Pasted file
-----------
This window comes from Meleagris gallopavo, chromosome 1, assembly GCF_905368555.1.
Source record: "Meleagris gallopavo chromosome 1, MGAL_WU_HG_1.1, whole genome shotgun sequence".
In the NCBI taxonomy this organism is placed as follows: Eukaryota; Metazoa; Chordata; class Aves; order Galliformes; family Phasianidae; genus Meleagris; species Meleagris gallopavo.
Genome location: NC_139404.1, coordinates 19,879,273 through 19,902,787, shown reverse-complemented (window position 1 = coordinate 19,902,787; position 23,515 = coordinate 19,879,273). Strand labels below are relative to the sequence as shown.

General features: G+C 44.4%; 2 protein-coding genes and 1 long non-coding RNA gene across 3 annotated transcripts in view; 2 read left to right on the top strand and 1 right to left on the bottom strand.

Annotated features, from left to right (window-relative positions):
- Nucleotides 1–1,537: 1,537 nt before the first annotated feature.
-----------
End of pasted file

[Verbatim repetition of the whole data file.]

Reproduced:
This window comes from Meleagris gallopavo, chromosome 1, assembly GCF_905368555.1.
Source record: "Meleagris gallopavo chromosome 1, MGAL_WU_HG_1.1, whole genome shotgun sequence".
In the NCBI taxonomy this organism is placed as follows: Eukaryota; Metazoa; Chordata; class Aves; order Galliformes; family Phasianidae; genus Meleagris; species Meleagris gallopavo.
Genome location: NC_139404.1, coordinates 19,879,273 through 19,902,787, shown reverse-complemented (window position 1 = coordinate 19,902,787; position 23,515 = coordinate 19,879,273). Strand labels below are relative to the sequence as shown.

General features: G+C 44.4%; 2 protein-coding genes and 1 long non-coding RNA gene across 3 annotated transcripts in view; 2 read left to right on the top strand and 1 right to left on the bottom strand.

Annotated features, from left to right (window-relative positions):
- Nucleotides 1–1,537: 1,537 nt before the first annotated feature.